This time we take a look at various decisions that share one thing in common — piercing the corporate veil doctrine. Even if these rulings are not purely patent law cases, they will definitely have influence on forthcoming litigations.

First, let us look at the recent Finnish Supreme Court case 2015:17, in which the defendant Verkkokauppa.com Oyj, a Finnish First North listed company, had sold products to Finnish customers using its own subsidiary Arctecho OÜ (Arctecho) without paying copyright levies.
Next, we turn to a Swedish decision (HD T 2133-14), in which the Swedish Supreme Court held that shareholders are liable for their company’s obligation to compensate for legal expenses to the other party accrued during a dispute.

Devices and recordable media used for reproduction of works for private use were subject to a levy in Finland until 1 January 2015. This levy applied if such items were either imported to or manufactured in Finland. As the Estonian subsidiary had not paid the levies, the claimant Finnish Composers’ Copyright Society Teosto sued both the subsidiary and Verkkokauppa.com. The Court of Appeals gave its decision on 2013 in which it held that there were grounds to pierce the corporate veil taking into account the ownership connections between these two companies and how control was exercised over the subsidiary. The court continued that in this situation the arrangement was artificial whereby the subsidiary was the company importing the products, and established that Verkkokauppa and Arctechon should pay damages at the amount of €3.5M to Teosto. The Supreme Court’s ruling upheld the ruling of the Court of Appeals.

Similarly, in Sweden, the question of piercing the corporate veil was discussed in a ruling of the Supreme Court of Sweden. In this case, shareholders were held liable to pay damages to the other party, the decisive factor being that the company was merely a form or vessel to process the dispute and to hedge their position against liabilities. The court held that this kind of approach, which, in fact, led to the avoidance of statutory compensation which was against the principles of fair trial.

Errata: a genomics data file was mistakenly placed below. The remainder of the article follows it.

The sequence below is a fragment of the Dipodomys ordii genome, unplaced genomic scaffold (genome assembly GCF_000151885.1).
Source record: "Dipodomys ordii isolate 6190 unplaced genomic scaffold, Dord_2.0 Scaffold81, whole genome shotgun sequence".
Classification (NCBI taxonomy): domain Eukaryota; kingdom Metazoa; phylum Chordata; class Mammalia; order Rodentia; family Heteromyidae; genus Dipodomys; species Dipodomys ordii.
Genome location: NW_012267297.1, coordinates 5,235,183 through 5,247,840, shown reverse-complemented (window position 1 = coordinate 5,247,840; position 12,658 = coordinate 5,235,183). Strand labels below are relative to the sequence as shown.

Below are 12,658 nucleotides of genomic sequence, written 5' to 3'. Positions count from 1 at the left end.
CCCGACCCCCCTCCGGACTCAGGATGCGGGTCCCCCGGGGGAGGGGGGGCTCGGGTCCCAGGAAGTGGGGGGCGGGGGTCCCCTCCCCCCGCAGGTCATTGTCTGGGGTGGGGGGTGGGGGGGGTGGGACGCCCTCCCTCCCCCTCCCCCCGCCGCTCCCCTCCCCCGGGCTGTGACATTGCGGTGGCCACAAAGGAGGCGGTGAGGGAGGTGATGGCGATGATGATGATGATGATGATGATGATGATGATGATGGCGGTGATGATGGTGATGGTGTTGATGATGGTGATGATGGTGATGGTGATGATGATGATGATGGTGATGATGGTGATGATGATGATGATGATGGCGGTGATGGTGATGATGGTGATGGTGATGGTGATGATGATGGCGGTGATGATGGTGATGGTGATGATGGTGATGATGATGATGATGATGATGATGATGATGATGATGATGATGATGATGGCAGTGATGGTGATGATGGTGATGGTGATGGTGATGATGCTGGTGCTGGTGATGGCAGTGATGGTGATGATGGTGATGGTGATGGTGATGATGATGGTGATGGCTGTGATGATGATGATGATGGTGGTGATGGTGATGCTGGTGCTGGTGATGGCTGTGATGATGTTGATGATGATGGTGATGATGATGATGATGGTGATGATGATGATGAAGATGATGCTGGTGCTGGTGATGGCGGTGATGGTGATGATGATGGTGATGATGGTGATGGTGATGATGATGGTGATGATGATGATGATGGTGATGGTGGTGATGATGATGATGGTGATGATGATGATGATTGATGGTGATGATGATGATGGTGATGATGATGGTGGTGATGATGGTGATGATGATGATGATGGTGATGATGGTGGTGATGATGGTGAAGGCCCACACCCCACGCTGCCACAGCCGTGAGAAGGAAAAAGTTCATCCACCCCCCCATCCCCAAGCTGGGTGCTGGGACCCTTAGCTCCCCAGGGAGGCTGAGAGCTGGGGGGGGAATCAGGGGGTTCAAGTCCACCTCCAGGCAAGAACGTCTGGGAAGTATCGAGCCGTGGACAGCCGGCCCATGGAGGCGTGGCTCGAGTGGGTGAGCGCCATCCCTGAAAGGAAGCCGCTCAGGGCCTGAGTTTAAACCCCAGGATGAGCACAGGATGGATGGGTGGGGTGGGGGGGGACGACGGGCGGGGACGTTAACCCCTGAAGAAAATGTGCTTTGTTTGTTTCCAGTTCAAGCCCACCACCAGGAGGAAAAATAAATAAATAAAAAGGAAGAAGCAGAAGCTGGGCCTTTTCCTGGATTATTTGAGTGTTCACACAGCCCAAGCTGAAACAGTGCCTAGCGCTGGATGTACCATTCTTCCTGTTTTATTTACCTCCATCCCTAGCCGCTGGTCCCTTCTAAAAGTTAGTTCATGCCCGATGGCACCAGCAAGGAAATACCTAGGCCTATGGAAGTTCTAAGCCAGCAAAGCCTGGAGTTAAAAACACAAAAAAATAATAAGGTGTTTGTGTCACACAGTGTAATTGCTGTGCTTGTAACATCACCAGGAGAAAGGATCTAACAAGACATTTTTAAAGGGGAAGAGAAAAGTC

What we can make out of all this then:

The first, in light of above, if your patent licensing model is based on stick (rather than on carrot), confining commercialisation activities to a separate legal entity may not protect you as a shareholder against damages and claims based on unsuccessful litigations.

Second, the Finnish Patents Act (No. 550 of December 15, 1967) clearly defines the exclusive rights of a patent holder which, naturally, award protection against direct and indirect infringements. What our Patent Act does not provide for, however, is as far reaching doctrine of inducement to infringement like one in the US. With this, I refer to cases where a person does not commit such direct infringement himself but, say, asks or induces another to do so and, therefore, may be held liable for inducing infringement. Of course it is not only a US doctrine and to some extent this may be covered by our indirect infringement, but in addition to that it is also worth noting that in some jurisdictions there might also be additional non-statutory or other avenues for a similar recourse, such as the law of restitution, but these are not discussed in this post. In any case, under US law there must exist an act of direct infringement and, in addition, there must exist intent to actively induce infringement; however, under Finnish law, putting calculation of damages aside, this kind of inducement could become relevant mainly in indirect infringement or by virtue of participation in the actual steps leading to infringement. Yet, while this concept of “inducement” or “mala fide” remains perhaps less relevant in our domestic patent law system, it is interesting to see similarities between the the above US approach, as well as our corporate law doctrine of piercing the corporate veil and circumstances when a Finnish court may hold that not only the actual company committing the infringing act is liable but also its shareholders, and it is here where this interplay between intent and inducement definitely seem to have wider role to play.

In conclusion, the court’s decisions leave many questions open, such as that there is no discussion on arguments against piercing the veil generally, or in this particular case, so it remains to be seen whether this will be a case of specific circumstances. However, we expect an increase in claims to pierce the corporate veil and to identify the obligations of a company with the obligations of its shareholders.

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